Midautumn comes to Steam Early Access as a labor of love for the small dev team Team Midautumn. Set in the deceptively quiet small town of Nambo Quay, Midautumn is a roguelike dungeon-crawler that combines traditional Chinese mythology and customs with the trappings and responsibilities of modern life.
Done with school and no job prospects, Robin Lam spends the summer crashing at their grandmother’s house in Nambo Quay. Expecting to be running errands in town to make some quick cash, Robin is thrown into the Spirit World beneath our own, where it bursts at the seams as it tries to spill over into the town above. Right in Grandmother’s backyard is the Lunar Stone, a massive crystal where Robin can focus their thoughts and look at their objectives.
Whenever Robin enters the spirit world, they are transformed into the Guardian, able to absorb enemies’ energy and use it to their own advantage. The energy is called Lunar Blood, and while it has powerful capabilities for the Guardian, it also causes something called Lunar Rot. When Lunar Rot sets in, you have to purge it from your system, or it will continue to damage you over time. You can still attack using the Lunar Rot, but utilizing it during battle will cause you damage.
Progressing Through Midautumn Is A Blast
Leveling up and gaining abilities is also a unique and fun mechanic in Midautumn. To unlock new powers, Robin has to talk to the people and spirits they meet on the way and frequently study their journals. Leafing through the pages will reveal highlighted words that will enable abilities to be unlocked and bought at the entrance to the Spirit World.
Not only does Robin have to deal with the chaos beneath the streets of Nambo Quay, but they also have to deal with a warring brother and sister team of Tsechoi and Wenye, ancient spirits that each proffer gifts that will power up and buff aspects of combat. Interacting with the gift boxes that seemingly house these bickering boos also offers the chance to uncover some extra lore regarding the pair.
The lore of Midautumn is part of what makes the game so enjoyable. Created by a team of Asian devs, the world is heavily steeped in the Asian diaspora. A quick explainer of diaspora for those unsure: diaspora refers to a people that have settled far from their ancestral home. When you look at Midautumn, it’s plain to see how this shows up in the world. Blending clothes, shopping, drinking boba, and battling evil spirits is a pretty effective and simple way to show how the current culture still intersects with the historical culture. Purchasing boba tea will help Robin in their adventure because it can be consumed in the Spirit World, and different flavors offer different effects.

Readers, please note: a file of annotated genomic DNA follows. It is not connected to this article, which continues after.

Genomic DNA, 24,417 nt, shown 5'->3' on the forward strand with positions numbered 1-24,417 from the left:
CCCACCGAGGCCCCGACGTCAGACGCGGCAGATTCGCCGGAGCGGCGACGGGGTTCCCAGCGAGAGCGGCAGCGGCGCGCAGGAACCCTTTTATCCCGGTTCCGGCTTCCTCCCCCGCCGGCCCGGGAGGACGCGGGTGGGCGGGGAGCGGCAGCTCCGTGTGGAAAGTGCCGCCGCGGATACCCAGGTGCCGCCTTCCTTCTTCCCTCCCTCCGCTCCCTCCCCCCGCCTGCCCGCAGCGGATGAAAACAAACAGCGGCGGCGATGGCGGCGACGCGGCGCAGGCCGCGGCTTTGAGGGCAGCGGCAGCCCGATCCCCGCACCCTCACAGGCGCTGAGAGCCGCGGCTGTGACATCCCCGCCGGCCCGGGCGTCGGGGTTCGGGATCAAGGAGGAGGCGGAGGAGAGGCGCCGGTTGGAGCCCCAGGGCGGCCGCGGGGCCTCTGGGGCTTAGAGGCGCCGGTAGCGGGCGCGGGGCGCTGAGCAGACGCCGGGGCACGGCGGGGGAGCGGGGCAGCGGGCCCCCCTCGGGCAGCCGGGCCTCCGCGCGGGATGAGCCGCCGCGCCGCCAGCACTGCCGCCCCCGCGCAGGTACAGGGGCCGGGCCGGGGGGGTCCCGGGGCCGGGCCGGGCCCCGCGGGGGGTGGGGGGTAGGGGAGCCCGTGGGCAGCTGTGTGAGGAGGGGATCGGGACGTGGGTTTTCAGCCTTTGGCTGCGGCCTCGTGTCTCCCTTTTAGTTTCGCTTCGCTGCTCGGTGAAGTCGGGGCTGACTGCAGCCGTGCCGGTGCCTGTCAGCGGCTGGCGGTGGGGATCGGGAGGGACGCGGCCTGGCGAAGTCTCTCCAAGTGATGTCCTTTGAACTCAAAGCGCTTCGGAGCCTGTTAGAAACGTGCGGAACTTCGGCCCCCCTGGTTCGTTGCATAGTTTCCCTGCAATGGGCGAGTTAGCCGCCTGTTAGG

Battling in the Spirit World is also how Robin gains resources, including rent for Granny. Smash the pots, smash the spirits, and occasionally run into a nervous seller spirit called Jing to obtain items and helpful services like purging Lunar Rot. Each day in the world of the living, Robin can purchase clothing, music tracks, and more with a revolving inventory available. However, when it comes to boba, Grandma Maggie has instructed the seller only to sell Robin one drink daily, so choose wisely.
A Beautiful World Awaits You In Midautumn
As for the goings on in the world of living, Nambo Quay is more than just a hub area to get cosmetics and power-ups. There’s also something strange happening to residents. The hospital is filling up with people in coma-like sleep states, and no one knows why. It’s up to Robin to figure out what is causing it and stop it.
The combat is smooth and easy to grasp. Catch the energy fired at you and send it back in various attacks. It’s fast and frenetic but never feels stunted. It’s a “clicky combat” type system, meaning once you’re in a full dungeon, you furiously click your mouse to fire. You can adjust the difficulty in the settings by changing player health and damage as well as enemy health and damage. Create your own super simple or ultra-challenging experience.
Midautumn switches between pixel art for the action and beautifully detailed character drawings for the cut scenes. It also has a banging soundtrack that is as energetic as the gameplay. Unfortunately, I played a super early build of the game, pre-Early Access launch, and there are some issues.
All the issues I have experienced have been back-end issues. For example, in the version I have been playing, the save system isn’t working. My saves are there, but they won’t load. I’ve also experienced issues with the game simply not loading past the initial introductory screen, but uninstalling and reinstalling seemed to fix that. There was also an issue returning to the menu from the game, but as of writing this, it appears to be fixed.
These small things are mostly benign, although the save issue is somewhat annoying. However, the game’s actual content is excellent, fun, and rich in narrative. The characters are well-rounded, and the storyline and dive into mythology create a spellbinding experience.
Midautumn is out now in Early Access on Steam.